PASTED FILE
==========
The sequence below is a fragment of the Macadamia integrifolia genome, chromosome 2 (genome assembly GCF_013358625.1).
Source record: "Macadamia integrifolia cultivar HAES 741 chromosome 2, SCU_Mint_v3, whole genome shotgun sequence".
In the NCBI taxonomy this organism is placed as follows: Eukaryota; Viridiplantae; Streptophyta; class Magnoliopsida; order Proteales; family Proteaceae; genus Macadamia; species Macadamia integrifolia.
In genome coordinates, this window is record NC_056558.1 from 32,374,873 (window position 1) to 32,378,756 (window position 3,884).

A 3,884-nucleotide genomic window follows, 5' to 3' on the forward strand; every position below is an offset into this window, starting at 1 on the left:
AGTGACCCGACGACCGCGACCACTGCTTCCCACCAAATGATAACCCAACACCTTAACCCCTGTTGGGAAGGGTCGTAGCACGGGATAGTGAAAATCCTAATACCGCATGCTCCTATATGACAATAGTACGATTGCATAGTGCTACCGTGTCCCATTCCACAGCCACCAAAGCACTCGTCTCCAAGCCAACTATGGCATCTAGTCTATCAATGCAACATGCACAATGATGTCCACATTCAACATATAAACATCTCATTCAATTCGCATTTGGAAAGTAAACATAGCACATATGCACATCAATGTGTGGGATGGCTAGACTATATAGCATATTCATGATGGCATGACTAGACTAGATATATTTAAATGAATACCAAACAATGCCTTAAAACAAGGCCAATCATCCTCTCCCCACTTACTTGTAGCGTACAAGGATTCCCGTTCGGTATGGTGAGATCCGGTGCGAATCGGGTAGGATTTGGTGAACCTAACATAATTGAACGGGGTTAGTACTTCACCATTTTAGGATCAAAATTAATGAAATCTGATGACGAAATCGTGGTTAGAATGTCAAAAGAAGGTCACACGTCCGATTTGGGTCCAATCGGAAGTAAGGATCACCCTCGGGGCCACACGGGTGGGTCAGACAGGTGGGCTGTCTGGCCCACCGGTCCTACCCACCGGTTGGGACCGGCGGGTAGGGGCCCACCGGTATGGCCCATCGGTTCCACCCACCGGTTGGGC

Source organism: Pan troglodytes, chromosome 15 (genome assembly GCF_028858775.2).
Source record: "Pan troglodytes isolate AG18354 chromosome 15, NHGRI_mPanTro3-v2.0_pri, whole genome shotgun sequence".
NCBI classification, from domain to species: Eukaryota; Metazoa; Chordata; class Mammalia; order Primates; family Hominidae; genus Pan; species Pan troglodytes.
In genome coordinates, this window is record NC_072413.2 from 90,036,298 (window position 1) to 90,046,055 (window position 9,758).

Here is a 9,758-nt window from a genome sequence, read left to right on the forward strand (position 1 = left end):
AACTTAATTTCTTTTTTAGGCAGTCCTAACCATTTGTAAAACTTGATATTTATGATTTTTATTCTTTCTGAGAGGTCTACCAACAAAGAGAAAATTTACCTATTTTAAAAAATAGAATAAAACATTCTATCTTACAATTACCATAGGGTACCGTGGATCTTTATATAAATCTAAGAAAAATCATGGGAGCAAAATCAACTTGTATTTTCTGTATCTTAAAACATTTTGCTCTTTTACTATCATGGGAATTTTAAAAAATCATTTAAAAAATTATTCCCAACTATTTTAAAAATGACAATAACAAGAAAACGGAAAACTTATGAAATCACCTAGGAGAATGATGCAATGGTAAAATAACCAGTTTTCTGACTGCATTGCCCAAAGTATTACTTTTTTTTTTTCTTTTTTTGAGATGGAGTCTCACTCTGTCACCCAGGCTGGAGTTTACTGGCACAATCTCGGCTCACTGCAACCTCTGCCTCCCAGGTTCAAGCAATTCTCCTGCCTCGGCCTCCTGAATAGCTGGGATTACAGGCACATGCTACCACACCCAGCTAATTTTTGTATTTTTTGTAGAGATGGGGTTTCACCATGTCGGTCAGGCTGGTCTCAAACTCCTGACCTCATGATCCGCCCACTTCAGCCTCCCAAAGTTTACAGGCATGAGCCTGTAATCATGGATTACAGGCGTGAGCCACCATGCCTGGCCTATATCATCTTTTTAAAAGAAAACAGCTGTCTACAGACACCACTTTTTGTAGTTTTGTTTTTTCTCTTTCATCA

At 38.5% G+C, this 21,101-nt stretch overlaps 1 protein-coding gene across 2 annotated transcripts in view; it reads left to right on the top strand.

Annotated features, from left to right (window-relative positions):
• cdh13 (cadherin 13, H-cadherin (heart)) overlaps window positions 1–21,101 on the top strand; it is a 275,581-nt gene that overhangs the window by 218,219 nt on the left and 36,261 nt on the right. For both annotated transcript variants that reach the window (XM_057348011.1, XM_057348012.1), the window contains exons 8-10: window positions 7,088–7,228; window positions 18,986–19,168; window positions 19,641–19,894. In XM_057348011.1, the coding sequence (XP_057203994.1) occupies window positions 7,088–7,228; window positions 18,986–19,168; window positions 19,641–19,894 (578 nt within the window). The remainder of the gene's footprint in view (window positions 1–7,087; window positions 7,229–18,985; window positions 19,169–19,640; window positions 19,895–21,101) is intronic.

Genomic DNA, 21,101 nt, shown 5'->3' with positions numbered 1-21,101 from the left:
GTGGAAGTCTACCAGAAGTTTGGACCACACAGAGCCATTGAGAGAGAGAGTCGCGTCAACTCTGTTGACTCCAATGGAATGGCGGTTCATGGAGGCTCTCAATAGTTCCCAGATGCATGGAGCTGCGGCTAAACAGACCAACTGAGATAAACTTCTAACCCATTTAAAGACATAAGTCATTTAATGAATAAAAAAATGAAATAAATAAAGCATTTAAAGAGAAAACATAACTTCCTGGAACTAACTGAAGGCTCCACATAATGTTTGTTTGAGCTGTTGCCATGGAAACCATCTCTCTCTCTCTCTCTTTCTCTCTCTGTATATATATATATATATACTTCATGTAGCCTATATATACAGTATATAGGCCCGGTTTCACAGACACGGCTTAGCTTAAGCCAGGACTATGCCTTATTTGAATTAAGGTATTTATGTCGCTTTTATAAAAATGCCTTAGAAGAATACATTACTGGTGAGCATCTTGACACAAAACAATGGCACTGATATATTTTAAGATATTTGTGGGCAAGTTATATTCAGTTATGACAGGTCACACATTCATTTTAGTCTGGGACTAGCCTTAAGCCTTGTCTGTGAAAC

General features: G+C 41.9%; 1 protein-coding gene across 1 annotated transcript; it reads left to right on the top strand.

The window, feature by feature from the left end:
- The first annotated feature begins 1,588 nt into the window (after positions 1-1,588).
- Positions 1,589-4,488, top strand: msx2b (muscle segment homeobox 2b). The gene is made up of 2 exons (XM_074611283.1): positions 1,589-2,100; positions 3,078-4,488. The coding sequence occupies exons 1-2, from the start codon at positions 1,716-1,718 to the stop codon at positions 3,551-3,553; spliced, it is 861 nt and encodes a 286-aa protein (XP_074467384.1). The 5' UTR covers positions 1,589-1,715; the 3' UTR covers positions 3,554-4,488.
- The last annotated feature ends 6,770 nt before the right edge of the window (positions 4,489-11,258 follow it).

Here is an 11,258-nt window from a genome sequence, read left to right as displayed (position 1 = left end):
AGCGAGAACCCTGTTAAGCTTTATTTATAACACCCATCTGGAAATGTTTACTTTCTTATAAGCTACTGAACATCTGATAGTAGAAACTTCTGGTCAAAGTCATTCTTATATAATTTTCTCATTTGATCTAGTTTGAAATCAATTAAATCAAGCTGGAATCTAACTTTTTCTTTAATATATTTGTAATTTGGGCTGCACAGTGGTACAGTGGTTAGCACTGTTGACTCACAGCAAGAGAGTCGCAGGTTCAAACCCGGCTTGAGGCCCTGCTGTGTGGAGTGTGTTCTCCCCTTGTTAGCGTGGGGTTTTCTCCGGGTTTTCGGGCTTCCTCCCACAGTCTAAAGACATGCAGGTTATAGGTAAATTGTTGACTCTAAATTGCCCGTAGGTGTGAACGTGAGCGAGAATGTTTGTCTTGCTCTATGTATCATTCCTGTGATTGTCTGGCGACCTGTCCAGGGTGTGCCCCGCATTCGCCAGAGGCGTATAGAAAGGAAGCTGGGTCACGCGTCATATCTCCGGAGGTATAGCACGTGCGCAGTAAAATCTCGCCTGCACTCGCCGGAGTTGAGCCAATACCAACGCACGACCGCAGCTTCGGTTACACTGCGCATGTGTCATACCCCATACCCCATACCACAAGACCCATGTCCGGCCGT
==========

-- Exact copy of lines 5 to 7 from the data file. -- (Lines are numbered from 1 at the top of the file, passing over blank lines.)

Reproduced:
A 3,884-nucleotide genomic window follows, 5' to 3' on the forward strand; every position below is an offset into this window, starting at 1 on the left:
AGTGACCCGACGACCGCGACCACTGCTTCCCACCAAATGATAACCCAACACCTTAACCCCTGTTGGGAAGGGTCGTAGCACGGGATAGTGAAAATCCTAATACCGCATGCTCCTATATGACAATAGTACGATTGCATAGTGCTACCGTGTCCCATTCCACAGCCACCAAAGCACTCGTCTCCAAGCCAACTATGGCATCTAGTCTATCAATGCAACATGCACAATGATGTCCACATTCAACATATAAACATCTCATTCAATTCGCATTTGGAAAGTAAACATAGCACATATGCACATCAATGTGTGGGATGGCTAGACTATATAGCATATTCATGATGGCATGACTAGACTAGATATATTTAAATGAATACCAAACAATGCCTTAAAACAAGGCCAATCATCCTCTCCCCACTTACTTGTAGCGTACAAGGATTCCCGTTCGGTATGGTGAGATCCGGTGCGAATCGGGTAGGATTTGGTGAACCTAACATAATTGAACGGGGTTAGTACTTCACCATTTTAGGATCAAAATTAATGAAATCTGATGACGAAATCGTGGTTAGAATGTCAAAAGAAGGTCACACGTCCGATTTGGGTCCAATCGGAAGTAAGGATCACCCTCGGGGCCACACGGGTGGGTCAGACAGGTGGGCTGTCTGGCCCACCGGTCCTACCCACCGGTTGGGACCGGCGGGTAGGGGCCCACCGGTATGGCCCATCGGTTCCACCCACCGGTTGGGC

Source organism: Pan troglodytes, chromosome 15 (genome assembly GCF_028858775.2).